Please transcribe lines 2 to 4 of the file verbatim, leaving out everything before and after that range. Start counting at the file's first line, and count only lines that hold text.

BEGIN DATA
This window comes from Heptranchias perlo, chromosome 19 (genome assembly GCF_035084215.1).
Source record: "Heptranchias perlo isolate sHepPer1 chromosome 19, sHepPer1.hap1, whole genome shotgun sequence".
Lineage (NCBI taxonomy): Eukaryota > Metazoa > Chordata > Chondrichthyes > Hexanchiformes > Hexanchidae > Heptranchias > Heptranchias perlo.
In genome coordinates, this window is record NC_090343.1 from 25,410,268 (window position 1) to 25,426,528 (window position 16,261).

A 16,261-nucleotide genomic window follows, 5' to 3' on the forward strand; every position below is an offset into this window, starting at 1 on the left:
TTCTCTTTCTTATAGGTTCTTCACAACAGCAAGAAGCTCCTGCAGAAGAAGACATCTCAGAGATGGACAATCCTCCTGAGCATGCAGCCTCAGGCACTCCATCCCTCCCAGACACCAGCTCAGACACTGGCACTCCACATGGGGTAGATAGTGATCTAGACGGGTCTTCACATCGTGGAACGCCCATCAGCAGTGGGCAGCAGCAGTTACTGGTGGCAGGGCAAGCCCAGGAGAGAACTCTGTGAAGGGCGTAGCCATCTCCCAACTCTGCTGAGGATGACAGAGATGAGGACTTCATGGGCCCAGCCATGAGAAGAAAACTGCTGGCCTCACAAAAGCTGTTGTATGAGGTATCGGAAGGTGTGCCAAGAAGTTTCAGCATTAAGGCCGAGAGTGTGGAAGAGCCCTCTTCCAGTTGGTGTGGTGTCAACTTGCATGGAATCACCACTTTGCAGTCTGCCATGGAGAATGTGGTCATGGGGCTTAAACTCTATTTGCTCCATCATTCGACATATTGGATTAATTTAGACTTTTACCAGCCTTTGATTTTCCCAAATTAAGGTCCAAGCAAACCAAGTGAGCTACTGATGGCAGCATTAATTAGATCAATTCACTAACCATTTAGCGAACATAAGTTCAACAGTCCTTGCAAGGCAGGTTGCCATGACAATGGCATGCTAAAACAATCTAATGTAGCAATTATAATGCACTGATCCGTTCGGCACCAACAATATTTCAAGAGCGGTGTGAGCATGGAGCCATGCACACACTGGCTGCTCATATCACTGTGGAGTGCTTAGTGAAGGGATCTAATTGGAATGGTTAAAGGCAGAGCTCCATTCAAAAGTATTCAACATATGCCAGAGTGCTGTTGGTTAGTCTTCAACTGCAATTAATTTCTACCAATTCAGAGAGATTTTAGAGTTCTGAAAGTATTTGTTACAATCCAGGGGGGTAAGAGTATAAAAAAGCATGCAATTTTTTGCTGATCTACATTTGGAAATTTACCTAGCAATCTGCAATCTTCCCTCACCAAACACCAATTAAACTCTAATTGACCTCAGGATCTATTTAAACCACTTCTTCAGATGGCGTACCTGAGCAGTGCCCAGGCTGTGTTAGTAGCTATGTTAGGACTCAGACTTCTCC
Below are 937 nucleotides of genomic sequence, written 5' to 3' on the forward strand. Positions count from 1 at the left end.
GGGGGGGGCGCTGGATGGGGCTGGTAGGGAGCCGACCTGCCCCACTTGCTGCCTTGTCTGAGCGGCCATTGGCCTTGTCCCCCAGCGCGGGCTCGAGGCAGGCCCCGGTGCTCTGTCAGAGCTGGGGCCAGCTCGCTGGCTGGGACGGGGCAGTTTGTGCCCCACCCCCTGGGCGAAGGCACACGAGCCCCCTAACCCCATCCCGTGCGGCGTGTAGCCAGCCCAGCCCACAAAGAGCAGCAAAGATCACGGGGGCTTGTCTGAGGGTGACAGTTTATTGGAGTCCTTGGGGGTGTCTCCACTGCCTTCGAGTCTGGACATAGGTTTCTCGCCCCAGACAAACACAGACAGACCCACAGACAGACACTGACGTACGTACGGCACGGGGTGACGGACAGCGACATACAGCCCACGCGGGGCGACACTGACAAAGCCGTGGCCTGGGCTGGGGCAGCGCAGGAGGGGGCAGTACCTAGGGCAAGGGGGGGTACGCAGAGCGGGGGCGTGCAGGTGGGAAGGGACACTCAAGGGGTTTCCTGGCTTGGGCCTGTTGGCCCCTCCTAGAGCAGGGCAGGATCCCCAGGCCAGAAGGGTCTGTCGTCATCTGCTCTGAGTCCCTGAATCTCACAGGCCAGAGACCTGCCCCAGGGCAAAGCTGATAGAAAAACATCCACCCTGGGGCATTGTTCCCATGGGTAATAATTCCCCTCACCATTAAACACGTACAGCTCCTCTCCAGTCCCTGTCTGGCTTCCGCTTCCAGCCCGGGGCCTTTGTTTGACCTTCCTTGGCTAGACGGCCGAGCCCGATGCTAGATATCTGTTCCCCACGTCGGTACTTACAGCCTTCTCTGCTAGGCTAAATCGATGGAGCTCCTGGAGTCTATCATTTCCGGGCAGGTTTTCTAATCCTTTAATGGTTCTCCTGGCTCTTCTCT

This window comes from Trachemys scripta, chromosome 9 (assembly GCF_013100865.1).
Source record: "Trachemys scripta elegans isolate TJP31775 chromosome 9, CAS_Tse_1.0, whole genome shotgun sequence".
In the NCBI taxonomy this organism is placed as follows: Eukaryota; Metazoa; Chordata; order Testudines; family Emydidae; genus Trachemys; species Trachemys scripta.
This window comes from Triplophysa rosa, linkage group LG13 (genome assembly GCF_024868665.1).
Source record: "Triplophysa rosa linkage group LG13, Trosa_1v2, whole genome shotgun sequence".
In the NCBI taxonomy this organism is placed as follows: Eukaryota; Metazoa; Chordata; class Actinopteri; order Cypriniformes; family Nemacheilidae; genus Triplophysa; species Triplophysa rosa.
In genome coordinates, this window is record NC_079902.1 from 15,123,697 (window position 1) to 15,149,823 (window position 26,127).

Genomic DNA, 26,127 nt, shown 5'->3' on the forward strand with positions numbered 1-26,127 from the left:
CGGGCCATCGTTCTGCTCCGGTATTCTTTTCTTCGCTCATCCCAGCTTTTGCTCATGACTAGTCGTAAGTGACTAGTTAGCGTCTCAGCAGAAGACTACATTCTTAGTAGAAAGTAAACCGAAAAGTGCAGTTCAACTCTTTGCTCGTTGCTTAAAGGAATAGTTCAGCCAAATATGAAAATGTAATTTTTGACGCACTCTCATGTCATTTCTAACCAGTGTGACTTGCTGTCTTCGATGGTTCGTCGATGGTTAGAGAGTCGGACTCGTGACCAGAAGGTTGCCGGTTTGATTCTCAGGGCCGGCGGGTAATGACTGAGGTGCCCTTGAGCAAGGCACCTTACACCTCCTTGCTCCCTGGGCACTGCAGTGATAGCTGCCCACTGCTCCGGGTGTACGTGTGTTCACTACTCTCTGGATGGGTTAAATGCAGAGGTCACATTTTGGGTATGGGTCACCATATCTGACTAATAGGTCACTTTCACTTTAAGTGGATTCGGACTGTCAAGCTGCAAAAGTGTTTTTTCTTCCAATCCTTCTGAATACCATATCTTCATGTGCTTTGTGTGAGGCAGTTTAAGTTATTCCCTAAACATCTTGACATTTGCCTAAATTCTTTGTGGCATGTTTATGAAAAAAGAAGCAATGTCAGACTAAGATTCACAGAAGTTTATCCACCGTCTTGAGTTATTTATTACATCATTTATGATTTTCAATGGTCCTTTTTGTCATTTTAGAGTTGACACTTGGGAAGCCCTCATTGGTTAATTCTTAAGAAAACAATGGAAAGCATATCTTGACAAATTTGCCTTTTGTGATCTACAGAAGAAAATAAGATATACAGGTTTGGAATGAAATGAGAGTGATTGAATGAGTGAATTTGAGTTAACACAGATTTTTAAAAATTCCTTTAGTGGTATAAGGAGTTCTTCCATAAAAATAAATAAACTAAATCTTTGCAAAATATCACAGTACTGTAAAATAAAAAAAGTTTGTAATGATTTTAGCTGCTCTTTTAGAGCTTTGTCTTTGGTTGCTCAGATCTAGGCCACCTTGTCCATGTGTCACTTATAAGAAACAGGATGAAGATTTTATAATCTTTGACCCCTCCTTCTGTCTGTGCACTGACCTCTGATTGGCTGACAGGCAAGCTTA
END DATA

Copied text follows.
Source record: "Heptranchias perlo isolate sHepPer1 chromosome 19, sHepPer1.hap1, whole genome shotgun sequence".
Lineage (NCBI taxonomy): Eukaryota > Metazoa > Chordata > Chondrichthyes > Hexanchiformes > Hexanchidae > Heptranchias > Heptranchias perlo.
In genome coordinates, this window is record NC_090343.1 from 25,410,268 (window position 1) to 25,426,528 (window position 16,261).